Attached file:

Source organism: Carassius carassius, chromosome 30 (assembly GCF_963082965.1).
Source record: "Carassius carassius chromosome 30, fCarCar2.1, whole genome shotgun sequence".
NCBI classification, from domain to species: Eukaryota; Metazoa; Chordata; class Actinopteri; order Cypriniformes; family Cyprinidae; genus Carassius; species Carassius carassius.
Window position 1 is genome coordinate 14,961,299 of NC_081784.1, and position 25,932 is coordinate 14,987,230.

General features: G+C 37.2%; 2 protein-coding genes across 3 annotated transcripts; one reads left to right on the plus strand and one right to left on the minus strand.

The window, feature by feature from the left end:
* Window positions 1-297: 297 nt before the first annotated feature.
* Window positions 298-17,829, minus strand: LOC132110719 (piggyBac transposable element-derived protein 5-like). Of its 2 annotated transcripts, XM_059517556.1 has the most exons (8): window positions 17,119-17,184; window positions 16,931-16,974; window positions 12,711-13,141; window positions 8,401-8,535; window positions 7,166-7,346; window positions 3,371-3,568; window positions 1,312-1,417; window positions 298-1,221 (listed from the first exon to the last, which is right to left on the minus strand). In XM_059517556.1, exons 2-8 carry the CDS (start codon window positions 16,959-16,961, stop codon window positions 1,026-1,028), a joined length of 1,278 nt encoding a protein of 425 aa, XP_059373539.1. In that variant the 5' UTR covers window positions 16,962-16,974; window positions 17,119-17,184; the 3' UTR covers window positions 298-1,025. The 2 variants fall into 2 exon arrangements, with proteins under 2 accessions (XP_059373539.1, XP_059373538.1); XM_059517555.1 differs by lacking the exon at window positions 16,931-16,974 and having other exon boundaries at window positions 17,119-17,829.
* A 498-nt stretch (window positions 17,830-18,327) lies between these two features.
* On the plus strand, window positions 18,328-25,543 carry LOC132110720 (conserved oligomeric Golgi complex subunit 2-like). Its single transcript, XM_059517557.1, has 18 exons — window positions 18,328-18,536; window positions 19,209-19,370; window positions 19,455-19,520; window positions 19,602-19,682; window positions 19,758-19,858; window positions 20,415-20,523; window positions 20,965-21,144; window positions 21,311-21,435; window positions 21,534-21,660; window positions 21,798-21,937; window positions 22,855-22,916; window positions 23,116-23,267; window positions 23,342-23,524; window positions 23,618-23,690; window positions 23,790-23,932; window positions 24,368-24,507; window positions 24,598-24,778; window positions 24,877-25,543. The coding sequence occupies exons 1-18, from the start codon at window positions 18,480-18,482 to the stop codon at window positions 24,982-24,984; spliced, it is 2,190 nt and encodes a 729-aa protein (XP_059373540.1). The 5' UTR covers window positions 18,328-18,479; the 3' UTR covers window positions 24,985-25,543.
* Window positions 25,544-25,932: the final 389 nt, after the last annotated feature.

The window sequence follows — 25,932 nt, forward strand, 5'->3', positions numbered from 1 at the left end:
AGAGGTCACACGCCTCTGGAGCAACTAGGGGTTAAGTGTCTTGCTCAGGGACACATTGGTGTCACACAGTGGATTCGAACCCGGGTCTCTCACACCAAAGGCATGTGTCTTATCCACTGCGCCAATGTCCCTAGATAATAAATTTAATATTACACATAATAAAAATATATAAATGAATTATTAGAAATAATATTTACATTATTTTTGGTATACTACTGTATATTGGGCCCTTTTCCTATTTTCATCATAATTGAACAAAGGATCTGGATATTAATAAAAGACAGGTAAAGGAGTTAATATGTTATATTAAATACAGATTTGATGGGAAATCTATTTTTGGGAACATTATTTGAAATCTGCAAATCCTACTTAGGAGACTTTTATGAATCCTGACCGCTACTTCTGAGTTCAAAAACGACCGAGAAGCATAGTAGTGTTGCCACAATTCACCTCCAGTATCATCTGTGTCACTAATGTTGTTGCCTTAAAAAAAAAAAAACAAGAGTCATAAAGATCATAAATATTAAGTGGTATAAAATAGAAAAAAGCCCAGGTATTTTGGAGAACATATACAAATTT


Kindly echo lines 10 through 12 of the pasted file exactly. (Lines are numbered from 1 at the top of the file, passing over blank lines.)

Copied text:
* On the plus strand, window positions 18,328-25,543 carry LOC132110720 (conserved oligomeric Golgi complex subunit 2-like). Its single transcript, XM_059517557.1, has 18 exons — window positions 18,328-18,536; window positions 19,209-19,370; window positions 19,455-19,520; window positions 19,602-19,682; window positions 19,758-19,858; window positions 20,415-20,523; window positions 20,965-21,144; window positions 21,311-21,435; window positions 21,534-21,660; window positions 21,798-21,937; window positions 22,855-22,916; window positions 23,116-23,267; window positions 23,342-23,524; window positions 23,618-23,690; window positions 23,790-23,932; window positions 24,368-24,507; window positions 24,598-24,778; window positions 24,877-25,543. The coding sequence occupies exons 1-18, from the start codon at window positions 18,480-18,482 to the stop codon at window positions 24,982-24,984; spliced, it is 2,190 nt and encodes a 729-aa protein (XP_059373540.1). The 5' UTR covers window positions 18,328-18,479; the 3' UTR covers window positions 24,985-25,543.
* Window positions 25,544-25,932: the final 389 nt, after the last annotated feature.

The window sequence follows — 25,932 nt, forward strand, 5'->3', positions numbered from 1 at the left end: